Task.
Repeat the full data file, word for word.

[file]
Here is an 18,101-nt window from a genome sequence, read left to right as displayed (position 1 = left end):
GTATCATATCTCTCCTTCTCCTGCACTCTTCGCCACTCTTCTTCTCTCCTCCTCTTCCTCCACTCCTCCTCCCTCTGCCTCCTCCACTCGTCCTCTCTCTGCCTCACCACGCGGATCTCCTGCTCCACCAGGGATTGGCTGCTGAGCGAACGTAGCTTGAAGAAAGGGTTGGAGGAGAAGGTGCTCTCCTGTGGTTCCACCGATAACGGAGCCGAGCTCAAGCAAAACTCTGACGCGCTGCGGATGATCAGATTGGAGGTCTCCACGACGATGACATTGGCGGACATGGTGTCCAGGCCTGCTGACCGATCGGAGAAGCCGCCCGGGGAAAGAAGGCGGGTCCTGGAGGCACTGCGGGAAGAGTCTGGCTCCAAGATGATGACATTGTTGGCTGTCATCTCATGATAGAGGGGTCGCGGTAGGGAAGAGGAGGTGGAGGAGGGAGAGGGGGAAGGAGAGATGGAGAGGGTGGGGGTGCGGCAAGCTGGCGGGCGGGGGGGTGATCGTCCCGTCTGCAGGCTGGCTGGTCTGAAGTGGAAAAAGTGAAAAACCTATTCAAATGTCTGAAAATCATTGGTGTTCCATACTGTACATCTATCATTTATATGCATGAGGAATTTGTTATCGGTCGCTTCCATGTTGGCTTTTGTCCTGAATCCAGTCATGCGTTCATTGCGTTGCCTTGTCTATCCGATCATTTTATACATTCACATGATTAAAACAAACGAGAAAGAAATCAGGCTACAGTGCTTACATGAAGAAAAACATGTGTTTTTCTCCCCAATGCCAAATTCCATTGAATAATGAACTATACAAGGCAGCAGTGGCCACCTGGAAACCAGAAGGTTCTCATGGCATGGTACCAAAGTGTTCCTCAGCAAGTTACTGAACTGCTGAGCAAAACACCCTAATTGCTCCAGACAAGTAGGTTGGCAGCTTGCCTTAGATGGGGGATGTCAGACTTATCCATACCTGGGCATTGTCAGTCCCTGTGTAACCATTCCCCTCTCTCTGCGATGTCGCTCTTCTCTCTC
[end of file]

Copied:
Here is an 18,101-nt window from a genome sequence, read left to right as displayed (position 1 = left end):
GTATCATATCTCTCCTTCTCCTGCACTCTTCGCCACTCTTCTTCTCTCCTCCTCTTCCTCCACTCCTCCTCCCTCTGCCTCCTCCACTCGTCCTCTCTCTGCCTCACCACGCGGATCTCCTGCTCCACCAGGGATTGGCTGCTGAGCGAACGTAGCTTGAAGAAAGGGTTGGAGGAGAAGGTGCTCTCCTGTGGTTCCACCGATAACGGAGCCGAGCTCAAGCAAAACTCTGACGCGCTGCGGATGATCAGATTGGAGGTCTCCACGACGATGACATTGGCGGACATGGTGTCCAGGCCTGCTGACCGATCGGAGAAGCCGCCCGGGGAAAGAAGGCGGGTCCTGGAGGCACTGCGGGAAGAGTCTGGCTCCAAGATGATGACATTGTTGGCTGTCATCTCATGATAGAGGGGTCGCGGTAGGGAAGAGGAGGTGGAGGAGGGAGAGGGGGAAGGAGAGATGGAGAGGGTGGGGGTGCGGCAAGCTGGCGGGCGGGGGGGTGATCGTCCCGTCTGCAGGCTGGCTGGTCTGAAGTGGAAAAAGTGAAAAACCTATTCAAATGTCTGAAAATCATTGGTGTTCCATACTGTACATCTATCATTTATATGCATGAGGAATTTGTTATCGGTCGCTTCCATGTTGGCTTTTGTCCTGAATCCAGTCATGCGTTCATTGCGTTGCCTTGTCTATCCGATCATTTTATACATTCACATGATTAAAACAAACGAGAAAGAAATCAGGCTACAGTGCTTACATGAAGAAAAACATGTGTTTTTCTCCCCAATGCCAAATTCCATTGAATAATGAACTATACAAGGCAGCAGTGGCCACCTGGAAACCAGAAGGTTCTCATGGCATGGTACCAAAGTGTTCCTCAGCAAGTTACTGAACTGCTGAGCAAAACACCCTAATTGCTCCAGACAAGTAGGTTGGCAGCTTGCCTTAGATGGGGGATGTCAGACTTATCCATACCTGGGCATTGTCAGTCCCTGTGTAACCATTCCCCTCTCTCTGCGATGTCGCTCTTCTCTCTC